Enforced by the preceding Retrospect, the discourse continues to urge its practical conclusions of full fear and love to God, by worshipping and obeying Him (Deu 10:12-13); because, though all heaven and earth is His, He was pleased to love the fathers of Israel and to choose their posterity (Deu 10:14-15). Changing to the Pl. address the discourse urges Israel to circumcise their hearts and be no more stiffnecked, for their God is the greatest God and Lord, mightiest and most terrible and absolutely impartial (Deu 10:16-17). He secures justice for the widow and orphan and loves the stranger, as Israel, themselves strangers in Egypt, must do (Deu 10:18-19). Returning to the Sg. exhortations follow to fear, worship, and cleave to Jehovah, for He is Israel’s God who has done all these mighty things for the people, and out of seventy individuals who went down to Egypt, made them a multitude like to the stars; therefore loving God they shall keep His commandments (Deu 10:20 to Deu 11:1). Once more in the Pl., Israel are reminded of the discipline of God, which they themselves have experienced in their deliverance from Egypt and guidance through the desert, and in the punishment for rebellion of Dathan and Abiram (Deu 10:2-7); therefore they shall keep the commandment, that they may be strong, possess the land and prolong their days upon it (Deu 10:8-9). Oscillating between Sg. and Pl. there follows a description of the distinction of the land from the flat and rainless Egypt, irrigated from the Nile by the foot of man: it is a land whose water comes from heaven and God’s eyes are always upon it (Deu 10:10-12); if Israel observe His commandments (vv. here the discourse passes from Moses to the person of the Deity), He will give the rains in their seasons and fulness of crops (Deu 10:13-15). Let them not turn away from Him to other gods, lest in His anger He send drought and they perish (Deu 10:16-17). Therefore they shall lay His words to heart, bind them as signs on their hands and brows, teach them to their children, and write them by their doors and gates that their days, and their children’s, may be long in the land (Deu 10:18-21). For if they keep all his commandments (vv. the discourse is already again in the person of Moses) God will expel all these nations and give them every part of the land they tread, from the desert to Lebanon and from the Euphrates to the Western Sea (Deu 10:22-22). The speaker, in short, has set a blessing and a curse before Israel on conditions respectively, and they shall put them up on Gerizim and Ebal on the other side of Jordan, which they are about to cross and then they must keep all the statutes and judgments now to be delivered to them (Deut 10:26 32). So we reach the close of the discourses introductory to the Laws. The frequent changes between the Sg. and Pl. forms of address, sometimes coinciding with transitions to subjects not always relevant to the main theme of the discourses, are proof of the composite character of this closing section; and after the text (which, as the versions show, is by no means certain) has been corrected, furnish material for the question whether it is possible to discriminate two original discourses, introductory to the Code, one Sg. the other Pl., or whether the changes of address may be explained by the expansion of one original at the hands of editors.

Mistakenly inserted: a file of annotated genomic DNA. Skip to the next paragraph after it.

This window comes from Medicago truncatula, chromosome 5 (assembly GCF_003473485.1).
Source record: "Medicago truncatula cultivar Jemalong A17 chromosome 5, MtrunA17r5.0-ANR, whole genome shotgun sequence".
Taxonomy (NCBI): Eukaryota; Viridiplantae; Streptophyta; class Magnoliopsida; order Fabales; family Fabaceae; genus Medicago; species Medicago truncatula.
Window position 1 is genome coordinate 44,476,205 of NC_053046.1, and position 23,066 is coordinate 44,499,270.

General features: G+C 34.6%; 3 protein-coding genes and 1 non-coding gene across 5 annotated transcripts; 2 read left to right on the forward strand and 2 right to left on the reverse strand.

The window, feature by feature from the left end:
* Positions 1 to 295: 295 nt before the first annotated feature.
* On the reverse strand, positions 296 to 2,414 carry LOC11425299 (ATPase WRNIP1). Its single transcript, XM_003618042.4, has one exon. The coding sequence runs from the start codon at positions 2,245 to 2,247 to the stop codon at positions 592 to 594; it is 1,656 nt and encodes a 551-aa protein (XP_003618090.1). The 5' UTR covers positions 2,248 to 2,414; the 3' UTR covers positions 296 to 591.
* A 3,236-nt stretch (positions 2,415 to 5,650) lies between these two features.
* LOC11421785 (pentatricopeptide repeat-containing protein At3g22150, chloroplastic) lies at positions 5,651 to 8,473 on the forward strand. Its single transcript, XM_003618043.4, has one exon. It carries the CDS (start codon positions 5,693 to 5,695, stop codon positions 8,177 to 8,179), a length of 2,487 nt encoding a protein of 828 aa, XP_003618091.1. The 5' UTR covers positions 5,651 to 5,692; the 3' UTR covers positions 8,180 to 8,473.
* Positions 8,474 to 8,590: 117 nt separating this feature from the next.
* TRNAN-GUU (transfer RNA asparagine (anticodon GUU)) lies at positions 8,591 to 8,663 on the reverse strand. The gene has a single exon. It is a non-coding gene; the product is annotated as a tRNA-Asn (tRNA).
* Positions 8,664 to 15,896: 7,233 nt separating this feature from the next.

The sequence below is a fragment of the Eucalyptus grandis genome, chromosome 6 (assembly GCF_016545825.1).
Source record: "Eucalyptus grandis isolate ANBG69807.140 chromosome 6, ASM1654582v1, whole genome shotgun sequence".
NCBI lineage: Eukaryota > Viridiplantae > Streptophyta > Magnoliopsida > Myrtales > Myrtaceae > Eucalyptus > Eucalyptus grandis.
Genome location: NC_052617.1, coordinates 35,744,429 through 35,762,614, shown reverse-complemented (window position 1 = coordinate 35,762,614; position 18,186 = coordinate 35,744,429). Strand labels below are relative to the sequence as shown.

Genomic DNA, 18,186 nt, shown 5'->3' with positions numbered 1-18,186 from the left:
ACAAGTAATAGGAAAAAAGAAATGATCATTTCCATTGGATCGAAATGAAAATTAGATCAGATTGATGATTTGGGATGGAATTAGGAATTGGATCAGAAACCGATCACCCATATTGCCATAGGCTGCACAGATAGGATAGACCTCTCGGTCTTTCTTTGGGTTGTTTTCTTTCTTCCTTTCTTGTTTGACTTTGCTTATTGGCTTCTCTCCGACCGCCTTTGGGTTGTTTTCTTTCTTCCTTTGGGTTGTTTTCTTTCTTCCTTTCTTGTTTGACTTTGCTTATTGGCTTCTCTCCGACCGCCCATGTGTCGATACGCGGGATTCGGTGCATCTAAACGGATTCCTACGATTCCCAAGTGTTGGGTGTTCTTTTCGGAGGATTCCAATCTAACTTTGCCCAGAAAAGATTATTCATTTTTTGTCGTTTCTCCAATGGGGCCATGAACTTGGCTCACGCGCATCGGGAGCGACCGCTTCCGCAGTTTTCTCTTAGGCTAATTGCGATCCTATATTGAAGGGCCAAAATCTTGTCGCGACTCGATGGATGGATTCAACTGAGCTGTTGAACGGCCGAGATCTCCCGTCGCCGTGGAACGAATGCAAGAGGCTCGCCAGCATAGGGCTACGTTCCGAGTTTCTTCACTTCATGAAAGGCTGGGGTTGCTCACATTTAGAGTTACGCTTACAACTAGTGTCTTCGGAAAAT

Verses of Deuteronomy 11